How an MBA Helped an Entrepreneur Grow His Indie Business |

How an MBA Helped an Entrepreneur Grow His Indie Business

By Linda M

Updated August 7, 2020 Updated August 7, 2020

Becoming an entrepreneur is a dream many MBA candidates share. The perks are many: you can be your own boss, you decide where and when to work, and you can choose the people you surround yourself with.

However, in today’s increasingly saturated market it can be difficult for entrepreneurs to set themselves apart from the crowd and create a business venture that is truly original and unique.

That is exactly what MBA grad Carlos Gonzalez Romano set himself to do.

In 2016, Carlos and a collective of 12 friends decided to take up residence in the volcanic foothills close to Mexico City and create a new style of brewing that was uniquely Mexican, based on native Mexican ingredients and that used innovative brewing methods.

Carlos said: “The idea started when me and my best friend Matias started talking about a lack of new propositions in the beer industry. From there, we starting experimenting in his parents’ garage with Mexican ingredients like agave honey, coriander seeds, guava, mango, and many more.

“After several months of trial and error, we started to brew highly acclaimed beers among our social circle. It was at this moment that we decided to take the next steps and create something serious.”

Overcoming setbacks with an MBA education

However, the process wasn’t always easy. Carlos says the team behind the independent brand – which they named Monstruo de Agua – faced a wide range of business challenges at first, from another company stealing their concept to a lack of equipment and traditional brewing ingredients.

He said: “At the beginning, the business set-up was easy because we decided to take a more informal approach – no offices, not a lot of equipment, and not even registering our brand name. But this proved to be a setback for almost a year.

“After a few bad experiences, we decided to take our second biggest step, hiring a lawyer and accountant and starting to look for investment. At the same time, all of us had full-time jobs while also brewing beer and going to beer expos at the weekends.”

However, Carlos soon realized there needed to be a more professional ‘business profile’ among Monstruo de Agua’s founders.

He said: “This gave me the push to look for the best business education available. After several moths of research, I decided to enroll with ESMT Berlin because of their reputation and especially their contemporary approach to business.”

Carlos believes doing an MBA allowed him to give Monstruo de Agua a clear and efficient business structure, the effects of which are tangible today. Over the past two years, the company’s line of production improved drastically, increasing its capacity from 2000 to 2500 liters of product, and the team expanded the brand’s reach beyond Mexico without needing extra investments.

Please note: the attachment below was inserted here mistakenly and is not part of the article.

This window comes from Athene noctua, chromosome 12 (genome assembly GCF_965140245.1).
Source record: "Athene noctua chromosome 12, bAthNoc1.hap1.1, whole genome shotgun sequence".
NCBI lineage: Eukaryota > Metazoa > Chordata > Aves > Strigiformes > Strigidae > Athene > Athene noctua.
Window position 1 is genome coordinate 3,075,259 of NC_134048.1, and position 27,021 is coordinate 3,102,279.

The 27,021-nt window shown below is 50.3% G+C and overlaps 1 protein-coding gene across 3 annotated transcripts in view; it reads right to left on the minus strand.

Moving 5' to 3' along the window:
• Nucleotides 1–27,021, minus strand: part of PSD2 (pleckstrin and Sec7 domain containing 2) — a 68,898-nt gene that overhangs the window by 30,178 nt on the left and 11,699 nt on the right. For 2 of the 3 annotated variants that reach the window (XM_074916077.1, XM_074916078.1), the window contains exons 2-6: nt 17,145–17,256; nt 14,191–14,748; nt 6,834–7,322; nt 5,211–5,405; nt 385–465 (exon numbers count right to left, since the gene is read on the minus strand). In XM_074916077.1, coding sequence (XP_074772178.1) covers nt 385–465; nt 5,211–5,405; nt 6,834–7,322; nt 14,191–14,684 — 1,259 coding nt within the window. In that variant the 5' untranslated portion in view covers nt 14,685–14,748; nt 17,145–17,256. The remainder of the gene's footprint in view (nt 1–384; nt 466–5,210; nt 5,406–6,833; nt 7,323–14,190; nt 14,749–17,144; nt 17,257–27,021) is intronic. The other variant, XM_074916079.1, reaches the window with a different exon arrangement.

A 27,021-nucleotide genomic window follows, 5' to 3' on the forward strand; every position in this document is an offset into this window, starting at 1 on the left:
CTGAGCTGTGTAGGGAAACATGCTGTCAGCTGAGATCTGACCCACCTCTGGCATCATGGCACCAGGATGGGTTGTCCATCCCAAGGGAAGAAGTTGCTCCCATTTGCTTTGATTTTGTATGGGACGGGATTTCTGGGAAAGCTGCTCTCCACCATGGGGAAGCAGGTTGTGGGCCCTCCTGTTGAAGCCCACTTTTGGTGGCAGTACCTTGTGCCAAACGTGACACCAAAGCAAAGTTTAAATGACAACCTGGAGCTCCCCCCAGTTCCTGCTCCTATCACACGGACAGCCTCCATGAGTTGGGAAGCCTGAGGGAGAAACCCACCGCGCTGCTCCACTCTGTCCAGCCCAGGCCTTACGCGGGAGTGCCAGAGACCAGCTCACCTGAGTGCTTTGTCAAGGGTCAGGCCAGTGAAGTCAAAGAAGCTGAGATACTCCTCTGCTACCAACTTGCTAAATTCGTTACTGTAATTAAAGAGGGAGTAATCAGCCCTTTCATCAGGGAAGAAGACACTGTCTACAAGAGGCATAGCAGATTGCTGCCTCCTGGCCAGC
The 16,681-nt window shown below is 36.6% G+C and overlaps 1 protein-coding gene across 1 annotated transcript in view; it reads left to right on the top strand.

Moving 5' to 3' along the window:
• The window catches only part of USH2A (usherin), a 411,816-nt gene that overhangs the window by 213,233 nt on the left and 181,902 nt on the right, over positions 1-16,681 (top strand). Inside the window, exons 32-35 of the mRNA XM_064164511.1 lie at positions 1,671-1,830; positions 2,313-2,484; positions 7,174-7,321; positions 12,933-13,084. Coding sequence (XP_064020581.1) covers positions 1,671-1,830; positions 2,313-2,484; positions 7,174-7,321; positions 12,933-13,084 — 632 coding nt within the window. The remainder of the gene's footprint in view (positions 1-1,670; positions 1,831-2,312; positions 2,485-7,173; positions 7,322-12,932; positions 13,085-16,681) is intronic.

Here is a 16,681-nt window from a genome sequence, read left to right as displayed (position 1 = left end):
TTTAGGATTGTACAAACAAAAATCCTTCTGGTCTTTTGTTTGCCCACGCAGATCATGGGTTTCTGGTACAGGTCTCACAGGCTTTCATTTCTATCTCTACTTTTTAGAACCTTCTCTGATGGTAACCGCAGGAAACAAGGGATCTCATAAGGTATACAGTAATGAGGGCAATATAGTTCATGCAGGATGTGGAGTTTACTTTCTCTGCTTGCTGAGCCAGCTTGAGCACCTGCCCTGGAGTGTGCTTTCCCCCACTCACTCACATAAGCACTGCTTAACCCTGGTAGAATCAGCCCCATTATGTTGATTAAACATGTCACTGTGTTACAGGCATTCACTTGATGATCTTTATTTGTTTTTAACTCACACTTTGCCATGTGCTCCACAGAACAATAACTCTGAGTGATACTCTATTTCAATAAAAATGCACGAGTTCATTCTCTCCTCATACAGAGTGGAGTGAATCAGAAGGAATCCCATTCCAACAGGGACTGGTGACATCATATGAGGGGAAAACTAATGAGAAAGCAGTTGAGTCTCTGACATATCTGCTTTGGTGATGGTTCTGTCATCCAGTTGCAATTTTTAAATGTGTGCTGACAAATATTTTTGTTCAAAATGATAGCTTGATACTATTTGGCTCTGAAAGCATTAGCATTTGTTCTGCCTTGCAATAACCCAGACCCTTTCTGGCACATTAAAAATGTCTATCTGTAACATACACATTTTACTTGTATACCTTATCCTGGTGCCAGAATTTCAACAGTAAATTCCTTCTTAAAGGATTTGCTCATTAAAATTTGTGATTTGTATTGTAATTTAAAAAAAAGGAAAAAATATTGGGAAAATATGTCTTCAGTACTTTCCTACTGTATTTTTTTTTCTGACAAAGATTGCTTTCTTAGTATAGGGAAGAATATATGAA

Surviving a global pandemic

Most recently, Carlos has been working remotely from Germany, where he stayed after his MBA.

He says that, despite Monstruo de Agua’s sales plummeting by 90 percent during the coronavirus pandemic, the team was able to pull through and find innovative strategies to keep the indie business afloat.

He said: “We leveraged our social media and created a campaign where we’d get our followers special edition beers with unique recipes at a high margin, so we were able to keep paying our employees and operating as a brand.

“At the same time, we launched a sister project from the brewery called Ciudad Silvestre, where we sell vegetables grown in our garden. These two initiatives allowed us to survive the worst of the pandemic.”

After a difficult period, the company’s sales are slowly stabilizing thanks to an expansion to the US. In the future, Carlos hopes to keep growing the brand abroad and open a tasting room in Mexico or Germany for customers to try the brewery’s newest creations.

He says that, despite the difficulties of growing an indie brand, he’ll always remember his MBA experience fondly.

He said: “Having the opportunity to work with so many people from around the world helped me develop a more open-minded approach towards different views and ways of working. But, most importantly, it gave me the opportunity to create some of the best relationships I’ve had in my life. It was enriching.”

This article was originally published in August 2020 .

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Written by

Linda is Content Writer at TopMBA, creating content about students, courses, universities and businesses. She recently graduated in Journalism & Creative Writing with Politics and International Relations, and now enjoys writing for a student audience. 


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